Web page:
Quote:Original post by VildNinja Considering the rising amount of images of furies and tentacles popping up online, I would guess that quite a few people would burst with excitement XD And an equal or maybe greater amount of people would be filled with rage. If we met a race of intelligent cuttlefish, and some of those cuttlefish attempted to court our women, how many would be outraged due to their distaste for tentacle hentai? [rolleyes] It'd be like Arthur C. Clarke's Childhood's End, where the aliens had to hide their physical appearance for a while because they looked too much like Judeo-Christian demons. Only with more Internet memes. I haven't actually read Childhood's End by the way. Quote:Original post by laztrezort The chances that a truly alien species would be physiologically similar enough to allow sex, let alone reproduction, is next to nil (at least, as far biology is currently understood). There have been story devices to get around this, for example have them not be aliens but genetically modified humans, or a separate evolution of humans on a different world. I'm not sure whether or not this makes any difference to the discussion (probably not), but I do know that I was always bothered by all those human-similar aliens in science fiction movies. Most media that explore inter-species relationships only present mere allegories of racial issues. They don't explore the fact that these are relationships with members of a separate species. And since the alien is mostly human-like, the implications are less pronounced. Of course the chances reproduction is next to impossible, and in the slim chance that it is possible I'd expect the offspring to have some serious birth defects. [sad] I'm assuming for this discussion that the aliens are carbon-based enough that physical contact between an alien and a human won't harm or kill either one. Given the differences in physiology, sex between human and alien probably wouldn't be actual, functional sex anyway. Are there any (hard(ish)) science fiction novels that explore these issues, by any chance?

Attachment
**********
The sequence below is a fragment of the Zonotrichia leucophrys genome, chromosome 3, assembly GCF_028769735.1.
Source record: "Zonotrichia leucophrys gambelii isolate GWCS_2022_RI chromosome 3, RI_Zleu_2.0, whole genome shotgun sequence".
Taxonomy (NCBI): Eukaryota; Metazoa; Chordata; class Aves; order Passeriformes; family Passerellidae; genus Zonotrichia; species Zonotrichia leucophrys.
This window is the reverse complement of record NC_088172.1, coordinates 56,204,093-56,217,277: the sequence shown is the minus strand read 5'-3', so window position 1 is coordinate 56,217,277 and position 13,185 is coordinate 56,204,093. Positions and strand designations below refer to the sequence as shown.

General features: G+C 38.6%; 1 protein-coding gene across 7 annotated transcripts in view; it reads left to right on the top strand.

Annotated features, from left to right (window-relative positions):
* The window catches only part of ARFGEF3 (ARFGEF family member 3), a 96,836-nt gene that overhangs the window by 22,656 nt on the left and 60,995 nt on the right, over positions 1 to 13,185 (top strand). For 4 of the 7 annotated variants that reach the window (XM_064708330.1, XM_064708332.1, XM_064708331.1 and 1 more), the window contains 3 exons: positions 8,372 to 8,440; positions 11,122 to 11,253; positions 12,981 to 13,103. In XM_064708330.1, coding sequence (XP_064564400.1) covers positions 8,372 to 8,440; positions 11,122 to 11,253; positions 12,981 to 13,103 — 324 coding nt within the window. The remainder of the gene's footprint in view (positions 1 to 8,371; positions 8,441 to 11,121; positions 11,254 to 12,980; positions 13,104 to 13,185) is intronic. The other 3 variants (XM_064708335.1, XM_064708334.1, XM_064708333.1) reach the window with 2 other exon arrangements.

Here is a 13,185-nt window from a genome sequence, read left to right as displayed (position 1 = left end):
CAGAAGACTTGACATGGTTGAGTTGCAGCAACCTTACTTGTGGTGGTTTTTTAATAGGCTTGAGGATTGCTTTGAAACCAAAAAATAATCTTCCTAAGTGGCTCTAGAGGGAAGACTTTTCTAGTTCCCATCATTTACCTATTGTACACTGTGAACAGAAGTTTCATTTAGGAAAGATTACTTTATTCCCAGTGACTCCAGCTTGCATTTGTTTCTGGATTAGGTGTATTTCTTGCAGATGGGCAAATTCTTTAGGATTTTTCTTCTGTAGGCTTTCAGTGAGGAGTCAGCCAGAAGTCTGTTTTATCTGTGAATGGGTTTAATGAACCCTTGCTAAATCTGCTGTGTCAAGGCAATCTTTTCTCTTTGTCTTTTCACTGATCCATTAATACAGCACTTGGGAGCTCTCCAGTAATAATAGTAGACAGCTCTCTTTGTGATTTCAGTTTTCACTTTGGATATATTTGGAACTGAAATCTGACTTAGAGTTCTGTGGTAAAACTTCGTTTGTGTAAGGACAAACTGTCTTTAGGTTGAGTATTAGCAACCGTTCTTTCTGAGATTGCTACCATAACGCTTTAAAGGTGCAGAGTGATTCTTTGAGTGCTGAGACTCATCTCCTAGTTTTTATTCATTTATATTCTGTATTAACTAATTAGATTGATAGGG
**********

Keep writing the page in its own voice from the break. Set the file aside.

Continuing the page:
12. Social ramifications of green skinned space babes

    Quote:Original post by owl It'd be very interesting if the aliens happened to be 100 times more hot than the hottest human (according to our standards). But not as interesting as if the aliens happened to resemble the Elder Things as visioned by H.P. Lovecraft. If human-Elder Thing marriages are still proposed, how would this impact our standards and assumptions about sexuality? (I am posing more questions than answers because this thread is also kind of a social experiment on my part. [wink] ) [Edited by - VideroBoy on December 5, 2010 7:18:55 PM]
  13. Social ramifications of green skinned space babes

    Quote:Original post by MarkS However, the reaction will be stronger (towards the negative) if reproduction is a possibility. Do you mean people who'd already be opposed would react more strongly, or that there'd be more opposition overall? Yeah, we have already seen this with interracial and homosexual couples, but those were relationships between humans. I'm wondering how much the discourse would change when considering relationships with a different species. If a creature is sentient, is having sex with it still bestiality?
  14. Here's one for all the sci-fi fans out there. Say we come in physical contact with an intelligent alien species (they arrive in a ship, we arrive in a ship, faster-than-light is invented, etc). We are able to survive in the aliens' environment, and vice vera. We are able to communicate and understand each other with relative ease, to the point where a human and alien may form an emotional attachment... Say that the aliens are biologically close enough to humans that...physical intimacy is possible. The aliens do not have to be humanoid; actually, non-humanoid aliens would make this discussion more interesting. Reproduction would be impossible, but a human and an alien "going through the motions" together would not harm either one. And suppose there's a subset of both humanity and the aliens that are interested in this (i.e. it's not just us perving on them). What kinds of perceptions and responses do you imagine of humanity (and the aliens) in this situation? What kind of viewpoints and arguments would you expect to be presented? In other words, what kind of sh**storm can we expect if we ever discover real life "space babes"?
  15. Comparing 2D angles for rotation (Solved)

    I was unable to get Sirisian's solution working, but K_J_M worked (and, since my code is based on angles instead of vectors anyway, a lot simpler). I thought I ought to clarify that solution by noting that K_J_M's angle_1 is the object's angle while angle_2 is the target angle. My revised code. local mx = love.mouse.getX() local my = love.mouse.getY() local targetAngle = math.atan2(my - playerY, mx - playerX) if playerAngle ~= targetAngle then local angleDiff = math.atan2(math.sin(targetAngle - playerAngle), math.cos(targetAngle - playerAngle)) if math.abs(angleDiff) < PLAYER_ROT_SPEED then playerAngle = targetAngle else local sign = angleDiff / math.abs(angleDiff) playerAngle = playerAngle + (PLAYER_ROT_SPEED * sign) end end [Edited by - VideroBoy on November 29, 2010 7:30:46 PM]